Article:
The D-21 has sometimes been called “a Martin D-18 with Brazilian rosewood back and sides” since its appointments are plainer than the stately D-28. It has tortoise shell celluloid side bindings, a thin four-ply white-black purfling around the top, and the repeating geometric rectangles in black and crème parquetry as the backstripe. In the D-21 period 2,933 were produced, including the 325 made in 1957. 99% of them have Brazilian rosewood sides and back (including this one), but a few were made in late 1969 that had East Indian. This era Martin has a rounded corner headstock, the old style “C F Martin & Co., Est. 1833” headstock decal, and is a standard dreadnought in every way.
This guitar has two added tortoise color plastic pickguards – one on the bass side of the strings in a non-traditional shape (not a teardrop) – this has 5 straight sides and then a semi-circular edge that abuts the sounds right to the edge. The second pickguard is the shape of a finger and fills in part of the space between the original teardrop pickguard and the bridge. There was, when it arrived, a pickguard crack under the bass edge of this finger-shaped ‘guard - but this has been closed. It has replaced Grover “Pat. Pend. USA” gold-plated tuners whose buttons have lost nearly all of their gold. This model from this period originally had Kluson tuners; the original tuners have been lost. The original fingerboard, wherever it may reside, was replaced with a newer Brazilian rosewood ‘board that has no dotmarkers. On the bottom side is observed a metal strap button that may not be original - we note that at present that metal button has been removed (maybe it's in the case pocket, and maybe not) but the more we think about it the more we are convinced that it was not original. We also believe that the bridge was replaced. Here’s a quote from <vintagemartin.com> “In 1965, Martin moved back to belly bridges with short drop in saddles.” This has a short drop-in saddle. It shouldn’t be "drop in" on a 1957 guitar.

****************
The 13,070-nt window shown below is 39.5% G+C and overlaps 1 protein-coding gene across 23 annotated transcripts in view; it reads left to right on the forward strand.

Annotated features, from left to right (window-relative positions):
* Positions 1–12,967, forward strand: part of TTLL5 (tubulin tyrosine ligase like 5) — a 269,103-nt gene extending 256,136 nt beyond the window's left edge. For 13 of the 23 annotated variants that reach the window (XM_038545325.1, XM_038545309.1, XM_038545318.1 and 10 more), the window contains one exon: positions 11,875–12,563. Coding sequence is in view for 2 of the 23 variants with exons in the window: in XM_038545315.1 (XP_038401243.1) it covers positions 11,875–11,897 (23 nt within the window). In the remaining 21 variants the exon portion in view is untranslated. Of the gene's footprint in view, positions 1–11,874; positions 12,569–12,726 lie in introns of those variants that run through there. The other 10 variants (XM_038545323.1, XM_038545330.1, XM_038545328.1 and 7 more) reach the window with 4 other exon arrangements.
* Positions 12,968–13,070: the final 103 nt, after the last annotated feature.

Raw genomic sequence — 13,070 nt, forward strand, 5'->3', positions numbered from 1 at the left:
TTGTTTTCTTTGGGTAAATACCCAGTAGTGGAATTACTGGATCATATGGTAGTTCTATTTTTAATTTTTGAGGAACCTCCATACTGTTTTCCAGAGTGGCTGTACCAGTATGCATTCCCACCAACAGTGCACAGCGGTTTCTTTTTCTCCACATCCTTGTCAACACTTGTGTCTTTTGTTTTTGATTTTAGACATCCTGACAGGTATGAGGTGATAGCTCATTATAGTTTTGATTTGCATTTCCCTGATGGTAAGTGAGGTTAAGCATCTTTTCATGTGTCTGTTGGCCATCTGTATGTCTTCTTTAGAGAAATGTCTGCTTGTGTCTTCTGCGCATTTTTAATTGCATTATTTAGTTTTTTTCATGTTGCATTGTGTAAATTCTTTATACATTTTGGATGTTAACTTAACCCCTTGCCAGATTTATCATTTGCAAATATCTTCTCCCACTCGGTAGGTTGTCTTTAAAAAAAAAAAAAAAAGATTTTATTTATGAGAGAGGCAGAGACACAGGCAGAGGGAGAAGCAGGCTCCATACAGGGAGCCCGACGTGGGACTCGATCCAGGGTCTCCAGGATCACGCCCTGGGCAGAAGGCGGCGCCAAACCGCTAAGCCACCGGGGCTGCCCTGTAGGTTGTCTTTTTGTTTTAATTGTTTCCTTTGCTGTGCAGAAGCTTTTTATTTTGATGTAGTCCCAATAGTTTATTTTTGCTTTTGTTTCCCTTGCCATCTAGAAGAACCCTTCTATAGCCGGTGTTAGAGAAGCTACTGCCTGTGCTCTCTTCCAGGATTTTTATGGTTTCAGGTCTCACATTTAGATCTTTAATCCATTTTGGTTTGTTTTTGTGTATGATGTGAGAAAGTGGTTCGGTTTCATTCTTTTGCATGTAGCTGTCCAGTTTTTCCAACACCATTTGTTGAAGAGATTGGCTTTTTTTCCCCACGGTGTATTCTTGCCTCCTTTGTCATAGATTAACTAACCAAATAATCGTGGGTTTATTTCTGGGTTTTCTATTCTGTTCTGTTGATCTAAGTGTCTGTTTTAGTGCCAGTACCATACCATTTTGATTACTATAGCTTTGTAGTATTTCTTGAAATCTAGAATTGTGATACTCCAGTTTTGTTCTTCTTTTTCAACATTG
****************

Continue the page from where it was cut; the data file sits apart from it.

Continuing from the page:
One thing’s for sure, now that this guitar has gotten its pretty little neck reset it is, by anybody's standards, a stone cold killer in Brazilian rosewood back and sides, Sitka spruce top dreadnought. Our workshop has performed the de rigueur neck reset and refret, glued a loose brace, closed a seam separation along the top edge at the bottom side, closed the pickguard crack. This instrument shows normal signs of use and wear including dings, nicks, scratches, scuffs, scrapes and finish checking overall. There is arm wear on the lower bass edge of the top, an area of glue or epoxy measuring around 2” by 5/8” on the bass side shoulder, a split in the binding on the back, bass side. The nut width is 1 11/16th” and the bridge spacing is 2 1/8”. This has the “old style” Martin neck, which is pretty big – but we like that. We subscribe to the notion that a larger-sized neck transfers more lower mid-range and bass response into the body – thus the great success of the Martin new D-18 Authentic, and of prewar Martins in general. They tend to have a thunderous response – room-filling with exceptional power and presence. Now that the work is done we stand in awe of this 54-year-old considerably coveted critter. If you get a chance to try it, prepare to be impressed.
THIS WAS $6701 BUT IT IS NOW ON SALE. . . (priced further reduced 3/29/13) . . .